Kyle E. Miller, PhD
- Faculty, Training Faculty, Cellular & Molecular
Associate Professor, Integrative Biology
Ph.D., 1996, Emory University
The morphology of neurons arises through the application of forces on the cytoskeletal framework and the selective transport of cellular components. We are particularly interested in how mitochondria, the organelle that is major source energy, are transported in neurons for two reasons:
- By observing fast mitochondrial transport, we can understand how new materials are supplied and damaged materials are removed from neurons.
- By watching the movements of mitochondria tightly bound to the cytoskeletal framework, we can observe how forces shape neuronal morphology.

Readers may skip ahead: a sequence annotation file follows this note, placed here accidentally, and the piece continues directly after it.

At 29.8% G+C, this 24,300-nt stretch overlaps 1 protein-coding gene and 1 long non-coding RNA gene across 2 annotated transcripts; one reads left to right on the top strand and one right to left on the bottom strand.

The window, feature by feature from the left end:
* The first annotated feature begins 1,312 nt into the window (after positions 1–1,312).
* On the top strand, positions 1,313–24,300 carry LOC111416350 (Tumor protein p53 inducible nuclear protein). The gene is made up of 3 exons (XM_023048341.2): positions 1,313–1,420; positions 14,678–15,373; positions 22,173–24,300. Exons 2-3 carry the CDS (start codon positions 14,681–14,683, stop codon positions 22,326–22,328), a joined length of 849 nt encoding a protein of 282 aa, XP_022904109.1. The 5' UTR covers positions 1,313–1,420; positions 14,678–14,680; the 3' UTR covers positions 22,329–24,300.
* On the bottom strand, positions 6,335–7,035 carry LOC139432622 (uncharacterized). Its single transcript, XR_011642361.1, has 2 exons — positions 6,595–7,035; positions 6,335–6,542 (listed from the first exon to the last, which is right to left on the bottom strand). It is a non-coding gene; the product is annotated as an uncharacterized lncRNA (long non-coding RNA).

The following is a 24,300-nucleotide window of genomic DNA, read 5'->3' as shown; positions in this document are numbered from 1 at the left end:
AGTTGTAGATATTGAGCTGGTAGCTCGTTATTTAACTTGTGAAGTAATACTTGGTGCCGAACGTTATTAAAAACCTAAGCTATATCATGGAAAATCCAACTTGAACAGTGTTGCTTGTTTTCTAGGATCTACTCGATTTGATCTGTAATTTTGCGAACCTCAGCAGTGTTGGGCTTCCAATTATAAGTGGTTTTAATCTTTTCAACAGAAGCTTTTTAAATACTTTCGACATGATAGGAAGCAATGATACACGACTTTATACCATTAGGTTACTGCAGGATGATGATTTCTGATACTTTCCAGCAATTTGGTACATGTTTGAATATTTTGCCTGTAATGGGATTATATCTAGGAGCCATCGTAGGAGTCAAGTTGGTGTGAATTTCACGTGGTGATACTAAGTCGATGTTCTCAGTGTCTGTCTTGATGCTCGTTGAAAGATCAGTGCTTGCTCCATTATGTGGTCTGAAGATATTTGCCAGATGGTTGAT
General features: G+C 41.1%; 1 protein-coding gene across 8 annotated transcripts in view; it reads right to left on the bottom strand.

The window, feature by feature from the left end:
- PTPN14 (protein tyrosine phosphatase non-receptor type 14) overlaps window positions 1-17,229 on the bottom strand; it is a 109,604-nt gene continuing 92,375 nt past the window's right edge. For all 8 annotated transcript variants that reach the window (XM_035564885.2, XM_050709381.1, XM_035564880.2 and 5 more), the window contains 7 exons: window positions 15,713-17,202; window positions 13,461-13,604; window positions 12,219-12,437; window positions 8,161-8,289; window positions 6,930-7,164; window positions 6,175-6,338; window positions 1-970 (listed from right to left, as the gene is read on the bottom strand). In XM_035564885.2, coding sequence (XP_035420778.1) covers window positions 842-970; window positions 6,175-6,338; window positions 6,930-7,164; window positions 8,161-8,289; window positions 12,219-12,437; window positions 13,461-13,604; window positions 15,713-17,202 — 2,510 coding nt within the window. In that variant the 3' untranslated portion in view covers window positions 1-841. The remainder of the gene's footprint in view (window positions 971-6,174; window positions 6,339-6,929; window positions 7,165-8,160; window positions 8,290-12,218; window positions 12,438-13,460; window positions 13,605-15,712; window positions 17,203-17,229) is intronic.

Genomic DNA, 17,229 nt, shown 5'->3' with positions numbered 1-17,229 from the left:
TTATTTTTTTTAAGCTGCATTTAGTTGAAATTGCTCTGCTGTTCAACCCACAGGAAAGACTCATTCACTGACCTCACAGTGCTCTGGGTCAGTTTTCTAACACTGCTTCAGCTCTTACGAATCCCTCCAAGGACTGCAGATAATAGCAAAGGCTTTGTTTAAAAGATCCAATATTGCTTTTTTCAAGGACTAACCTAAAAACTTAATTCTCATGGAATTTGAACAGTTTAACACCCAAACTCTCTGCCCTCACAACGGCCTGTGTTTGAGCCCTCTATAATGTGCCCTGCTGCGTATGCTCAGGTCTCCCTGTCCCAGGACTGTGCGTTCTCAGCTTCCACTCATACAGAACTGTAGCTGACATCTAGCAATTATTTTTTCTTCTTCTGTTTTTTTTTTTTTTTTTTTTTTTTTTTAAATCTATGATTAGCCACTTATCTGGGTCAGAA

To observe and perturb nerve cells directly, we remove them from the nervous system of chick embryos and induce them to grow in a culture dish where we can study their responses to forces. To understand the genes that underlie mitochondrial transport and neuronal morphology, we directly observe mitochondrial movements in living fly embryos and larva using confocal microscopy. Because disruption of mitochondrial transport has been implicated in several neurodegenerative diseases (Alzheimer’s, Parkinson’s, and Huntington’s diseases), our work not only addresses one of the fundamental problems in neurobiology, but could also lead to insights into neurodegeneration.